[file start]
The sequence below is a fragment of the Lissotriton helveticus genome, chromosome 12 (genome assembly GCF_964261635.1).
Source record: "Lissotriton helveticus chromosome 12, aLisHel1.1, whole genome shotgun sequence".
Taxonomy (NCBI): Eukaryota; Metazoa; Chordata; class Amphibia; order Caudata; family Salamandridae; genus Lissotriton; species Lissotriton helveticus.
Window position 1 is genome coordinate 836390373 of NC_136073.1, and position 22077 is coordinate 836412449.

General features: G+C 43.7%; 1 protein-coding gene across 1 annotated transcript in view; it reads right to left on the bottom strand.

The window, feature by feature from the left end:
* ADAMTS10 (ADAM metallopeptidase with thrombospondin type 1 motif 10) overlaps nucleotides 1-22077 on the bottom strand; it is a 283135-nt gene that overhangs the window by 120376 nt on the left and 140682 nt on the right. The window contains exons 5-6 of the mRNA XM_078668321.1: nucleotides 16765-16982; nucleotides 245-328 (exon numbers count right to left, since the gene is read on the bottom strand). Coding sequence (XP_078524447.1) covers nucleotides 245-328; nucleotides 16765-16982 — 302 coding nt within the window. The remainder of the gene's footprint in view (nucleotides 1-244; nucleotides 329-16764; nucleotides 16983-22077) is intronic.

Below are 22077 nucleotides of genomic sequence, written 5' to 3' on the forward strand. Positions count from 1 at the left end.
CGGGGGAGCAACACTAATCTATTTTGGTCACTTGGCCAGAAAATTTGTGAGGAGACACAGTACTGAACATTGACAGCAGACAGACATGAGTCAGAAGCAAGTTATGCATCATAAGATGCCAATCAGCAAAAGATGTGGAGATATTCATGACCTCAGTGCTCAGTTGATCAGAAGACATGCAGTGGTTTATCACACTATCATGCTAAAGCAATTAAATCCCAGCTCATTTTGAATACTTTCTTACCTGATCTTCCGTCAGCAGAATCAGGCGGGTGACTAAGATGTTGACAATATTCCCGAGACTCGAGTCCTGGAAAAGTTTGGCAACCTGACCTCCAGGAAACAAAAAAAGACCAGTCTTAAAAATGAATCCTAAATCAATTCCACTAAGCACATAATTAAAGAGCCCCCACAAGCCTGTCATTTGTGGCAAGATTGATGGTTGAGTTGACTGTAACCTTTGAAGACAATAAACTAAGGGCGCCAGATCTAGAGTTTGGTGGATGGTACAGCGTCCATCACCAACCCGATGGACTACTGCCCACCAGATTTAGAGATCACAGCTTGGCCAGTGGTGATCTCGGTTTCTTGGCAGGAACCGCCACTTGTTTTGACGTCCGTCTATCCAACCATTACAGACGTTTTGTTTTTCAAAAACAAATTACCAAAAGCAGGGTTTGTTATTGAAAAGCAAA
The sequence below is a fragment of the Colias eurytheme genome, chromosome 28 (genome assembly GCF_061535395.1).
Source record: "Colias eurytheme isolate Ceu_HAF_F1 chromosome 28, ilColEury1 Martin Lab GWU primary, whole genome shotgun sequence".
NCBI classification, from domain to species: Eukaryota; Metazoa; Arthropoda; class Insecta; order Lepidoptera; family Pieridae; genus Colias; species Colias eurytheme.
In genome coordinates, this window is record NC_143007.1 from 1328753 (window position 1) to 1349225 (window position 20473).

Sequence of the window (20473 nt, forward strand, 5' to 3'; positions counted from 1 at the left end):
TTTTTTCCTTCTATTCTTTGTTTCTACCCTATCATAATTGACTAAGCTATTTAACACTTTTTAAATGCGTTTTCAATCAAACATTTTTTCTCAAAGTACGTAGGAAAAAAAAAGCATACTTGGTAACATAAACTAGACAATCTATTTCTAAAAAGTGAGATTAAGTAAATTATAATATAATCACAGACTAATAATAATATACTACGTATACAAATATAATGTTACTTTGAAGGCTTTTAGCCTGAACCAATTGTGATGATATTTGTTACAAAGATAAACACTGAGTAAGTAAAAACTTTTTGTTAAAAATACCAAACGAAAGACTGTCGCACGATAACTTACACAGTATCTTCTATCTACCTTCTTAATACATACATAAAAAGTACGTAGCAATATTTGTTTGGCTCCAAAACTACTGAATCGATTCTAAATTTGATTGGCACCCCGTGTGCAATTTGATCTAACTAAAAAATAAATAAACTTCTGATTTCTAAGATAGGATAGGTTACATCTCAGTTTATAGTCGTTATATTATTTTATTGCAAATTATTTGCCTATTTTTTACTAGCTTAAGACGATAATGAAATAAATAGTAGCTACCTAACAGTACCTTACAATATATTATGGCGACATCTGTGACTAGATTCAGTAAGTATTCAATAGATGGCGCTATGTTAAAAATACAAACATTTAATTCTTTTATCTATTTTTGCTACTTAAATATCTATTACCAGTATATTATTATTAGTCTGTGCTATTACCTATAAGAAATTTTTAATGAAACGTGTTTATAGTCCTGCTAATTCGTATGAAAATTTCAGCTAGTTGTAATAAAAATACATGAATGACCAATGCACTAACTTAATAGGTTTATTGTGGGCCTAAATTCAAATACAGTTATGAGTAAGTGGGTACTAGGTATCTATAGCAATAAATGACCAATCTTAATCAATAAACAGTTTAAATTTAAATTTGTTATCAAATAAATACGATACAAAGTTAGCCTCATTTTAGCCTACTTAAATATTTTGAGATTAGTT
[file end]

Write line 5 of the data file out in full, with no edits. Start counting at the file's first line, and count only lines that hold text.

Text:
General features: G+C 43.7%; 1 protein-coding gene across 1 annotated transcript in view; it reads right to left on the bottom strand.